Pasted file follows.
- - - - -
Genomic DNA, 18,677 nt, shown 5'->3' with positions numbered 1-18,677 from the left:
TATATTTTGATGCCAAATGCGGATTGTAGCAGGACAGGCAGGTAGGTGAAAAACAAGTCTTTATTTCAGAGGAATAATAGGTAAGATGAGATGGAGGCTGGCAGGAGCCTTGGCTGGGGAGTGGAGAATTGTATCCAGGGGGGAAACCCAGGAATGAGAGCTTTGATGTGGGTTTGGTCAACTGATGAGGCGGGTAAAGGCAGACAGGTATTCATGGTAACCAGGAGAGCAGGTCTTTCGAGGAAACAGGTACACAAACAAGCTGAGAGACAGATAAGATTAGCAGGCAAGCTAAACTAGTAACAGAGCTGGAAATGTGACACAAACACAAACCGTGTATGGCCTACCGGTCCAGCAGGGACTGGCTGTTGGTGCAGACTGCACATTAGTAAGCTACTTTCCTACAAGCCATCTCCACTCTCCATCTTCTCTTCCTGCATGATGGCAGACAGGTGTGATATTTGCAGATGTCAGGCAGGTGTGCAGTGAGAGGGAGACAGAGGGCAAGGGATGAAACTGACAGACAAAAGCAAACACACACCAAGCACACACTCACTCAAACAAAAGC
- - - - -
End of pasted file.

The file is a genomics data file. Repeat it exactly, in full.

Genomic DNA, 18,677 nt, shown 5'->3' with positions numbered 1-18,677 from the left:
TATATTTTGATGCCAAATGCGGATTGTAGCAGGACAGGCAGGTAGGTGAAAAACAAGTCTTTATTTCAGAGGAATAATAGGTAAGATGAGATGGAGGCTGGCAGGAGCCTTGGCTGGGGAGTGGAGAATTGTATCCAGGGGGGAAACCCAGGAATGAGAGCTTTGATGTGGGTTTGGTCAACTGATGAGGCGGGTAAAGGCAGACAGGTATTCATGGTAACCAGGAGAGCAGGTCTTTCGAGGAAACAGGTACACAAACAAGCTGAGAGACAGATAAGATTAGCAGGCAAGCTAAACTAGTAACAGAGCTGGAAATGTGACACAAACACAAACCGTGTATGGCCTACCGGTCCAGCAGGGACTGGCTGTTGGTGCAGACTGCACATTAGTAAGCTACTTTCCTACAAGCCATCTCCACTCTCCATCTTCTCTTCCTGCATGATGGCAGACAGGTGTGATATTTGCAGATGTCAGGCAGGTGTGCAGTGAGAGGGAGACAGAGGGCAAGGGATGAAACTGACAGACAAAAGCAAACACACACCAAGCACACACTCACTCAAACAAAAGC